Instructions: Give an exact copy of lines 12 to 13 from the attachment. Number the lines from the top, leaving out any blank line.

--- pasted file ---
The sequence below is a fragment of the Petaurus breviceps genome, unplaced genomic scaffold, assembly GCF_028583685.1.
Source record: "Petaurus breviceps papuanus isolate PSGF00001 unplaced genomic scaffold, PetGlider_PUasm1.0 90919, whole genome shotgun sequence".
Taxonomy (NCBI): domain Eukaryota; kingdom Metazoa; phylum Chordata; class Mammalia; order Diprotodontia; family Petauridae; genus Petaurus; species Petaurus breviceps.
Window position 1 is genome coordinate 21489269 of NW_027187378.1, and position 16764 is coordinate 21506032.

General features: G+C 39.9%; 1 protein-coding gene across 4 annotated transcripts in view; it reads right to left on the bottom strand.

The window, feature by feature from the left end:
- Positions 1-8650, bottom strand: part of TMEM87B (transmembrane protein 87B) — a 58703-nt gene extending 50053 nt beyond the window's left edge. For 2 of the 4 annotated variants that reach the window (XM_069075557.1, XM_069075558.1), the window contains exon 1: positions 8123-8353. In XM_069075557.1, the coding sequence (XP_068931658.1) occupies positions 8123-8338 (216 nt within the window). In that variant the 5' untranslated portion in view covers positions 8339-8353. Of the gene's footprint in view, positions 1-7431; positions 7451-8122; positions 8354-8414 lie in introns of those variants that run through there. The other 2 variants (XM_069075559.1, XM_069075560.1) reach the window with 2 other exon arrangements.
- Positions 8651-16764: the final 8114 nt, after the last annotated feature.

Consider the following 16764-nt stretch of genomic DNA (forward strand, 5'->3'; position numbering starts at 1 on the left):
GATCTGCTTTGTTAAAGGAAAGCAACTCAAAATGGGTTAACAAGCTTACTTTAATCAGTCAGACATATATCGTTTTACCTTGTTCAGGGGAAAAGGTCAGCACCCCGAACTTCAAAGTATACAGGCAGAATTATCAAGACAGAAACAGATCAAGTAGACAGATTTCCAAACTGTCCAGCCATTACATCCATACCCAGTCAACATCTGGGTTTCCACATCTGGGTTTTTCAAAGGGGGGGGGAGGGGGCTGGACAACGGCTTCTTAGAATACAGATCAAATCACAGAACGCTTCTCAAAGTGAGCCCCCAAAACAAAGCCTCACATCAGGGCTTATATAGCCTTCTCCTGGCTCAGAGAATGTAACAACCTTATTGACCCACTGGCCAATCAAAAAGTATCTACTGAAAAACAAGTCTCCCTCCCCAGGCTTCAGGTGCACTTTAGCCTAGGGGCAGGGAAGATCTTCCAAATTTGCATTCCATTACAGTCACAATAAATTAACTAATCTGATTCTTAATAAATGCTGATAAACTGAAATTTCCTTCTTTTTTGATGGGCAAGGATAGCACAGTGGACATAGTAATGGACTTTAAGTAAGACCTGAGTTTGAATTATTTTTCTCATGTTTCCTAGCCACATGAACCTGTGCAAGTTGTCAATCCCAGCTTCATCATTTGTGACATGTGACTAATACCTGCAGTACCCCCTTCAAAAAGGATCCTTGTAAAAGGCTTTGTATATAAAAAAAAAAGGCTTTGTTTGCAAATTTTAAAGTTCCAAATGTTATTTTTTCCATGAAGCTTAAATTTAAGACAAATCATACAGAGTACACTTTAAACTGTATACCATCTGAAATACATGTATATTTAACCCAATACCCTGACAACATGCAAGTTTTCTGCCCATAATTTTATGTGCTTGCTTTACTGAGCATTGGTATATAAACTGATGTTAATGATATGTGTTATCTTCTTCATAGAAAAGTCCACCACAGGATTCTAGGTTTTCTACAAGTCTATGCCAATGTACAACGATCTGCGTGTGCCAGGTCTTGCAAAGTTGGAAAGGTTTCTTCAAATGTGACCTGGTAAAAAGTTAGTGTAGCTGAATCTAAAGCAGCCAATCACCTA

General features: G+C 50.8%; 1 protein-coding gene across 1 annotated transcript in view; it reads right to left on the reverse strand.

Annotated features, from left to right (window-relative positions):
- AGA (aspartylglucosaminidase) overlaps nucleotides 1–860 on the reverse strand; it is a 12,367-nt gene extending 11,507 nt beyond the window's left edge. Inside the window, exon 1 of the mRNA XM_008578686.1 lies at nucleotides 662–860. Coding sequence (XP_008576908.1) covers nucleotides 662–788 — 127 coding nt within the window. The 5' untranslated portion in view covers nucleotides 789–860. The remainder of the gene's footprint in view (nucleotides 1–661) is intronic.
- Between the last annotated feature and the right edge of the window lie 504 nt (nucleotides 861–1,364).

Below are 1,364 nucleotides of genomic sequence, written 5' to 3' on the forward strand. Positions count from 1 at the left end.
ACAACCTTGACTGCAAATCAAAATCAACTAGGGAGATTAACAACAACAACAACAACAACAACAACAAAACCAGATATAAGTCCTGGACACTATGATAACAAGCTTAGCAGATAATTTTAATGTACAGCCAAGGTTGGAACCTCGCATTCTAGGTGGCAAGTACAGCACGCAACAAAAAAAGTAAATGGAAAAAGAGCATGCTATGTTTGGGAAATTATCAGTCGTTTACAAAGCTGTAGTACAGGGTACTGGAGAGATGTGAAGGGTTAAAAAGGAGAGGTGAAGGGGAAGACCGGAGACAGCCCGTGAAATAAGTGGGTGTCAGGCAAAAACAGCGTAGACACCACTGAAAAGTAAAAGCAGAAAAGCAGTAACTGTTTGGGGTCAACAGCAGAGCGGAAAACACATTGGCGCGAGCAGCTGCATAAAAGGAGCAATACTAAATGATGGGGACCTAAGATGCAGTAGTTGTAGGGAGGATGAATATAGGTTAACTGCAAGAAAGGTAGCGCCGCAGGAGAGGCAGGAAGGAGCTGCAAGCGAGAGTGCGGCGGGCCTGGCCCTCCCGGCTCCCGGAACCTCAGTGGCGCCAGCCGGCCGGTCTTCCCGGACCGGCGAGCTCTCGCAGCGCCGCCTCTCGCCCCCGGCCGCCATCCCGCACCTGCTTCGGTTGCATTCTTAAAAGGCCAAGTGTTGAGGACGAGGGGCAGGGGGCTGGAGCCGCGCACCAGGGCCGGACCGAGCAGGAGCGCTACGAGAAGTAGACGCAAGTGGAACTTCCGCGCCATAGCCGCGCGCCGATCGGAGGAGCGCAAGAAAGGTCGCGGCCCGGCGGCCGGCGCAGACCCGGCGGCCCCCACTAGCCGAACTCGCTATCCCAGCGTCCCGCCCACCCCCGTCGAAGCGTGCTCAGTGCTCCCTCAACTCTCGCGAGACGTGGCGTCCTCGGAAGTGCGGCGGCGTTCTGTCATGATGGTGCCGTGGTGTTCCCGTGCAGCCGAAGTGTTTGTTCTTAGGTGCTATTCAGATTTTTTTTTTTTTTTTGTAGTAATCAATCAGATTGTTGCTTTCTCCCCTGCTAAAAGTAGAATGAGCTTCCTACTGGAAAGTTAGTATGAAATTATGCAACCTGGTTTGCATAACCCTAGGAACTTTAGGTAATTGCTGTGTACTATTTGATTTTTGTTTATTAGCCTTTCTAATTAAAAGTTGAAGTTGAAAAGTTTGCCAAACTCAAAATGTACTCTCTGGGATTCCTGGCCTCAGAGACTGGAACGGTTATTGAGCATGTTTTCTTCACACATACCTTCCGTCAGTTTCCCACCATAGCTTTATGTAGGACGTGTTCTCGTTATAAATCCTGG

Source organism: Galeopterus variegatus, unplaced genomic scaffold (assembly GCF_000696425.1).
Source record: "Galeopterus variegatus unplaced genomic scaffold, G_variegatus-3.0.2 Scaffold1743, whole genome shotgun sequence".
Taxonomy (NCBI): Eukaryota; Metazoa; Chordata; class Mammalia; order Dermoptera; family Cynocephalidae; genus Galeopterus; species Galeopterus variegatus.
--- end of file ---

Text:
Annotated features, from left to right (window-relative positions):
- AGA (aspartylglucosaminidase) overlaps nucleotides 1–860 on the reverse strand; it is a 12,367-nt gene extending 11,507 nt beyond the window's left edge. Inside the window, exon 1 of the mRNA XM_008578686.1 lies at nucleotides 662–860. Coding sequence (XP_008576908.1) covers nucleotides 662–788 — 127 coding nt within the window. The 5' untranslated portion in view covers nucleotides 789–860. The remainder of the gene's footprint in view (nucleotides 1–661) is intronic.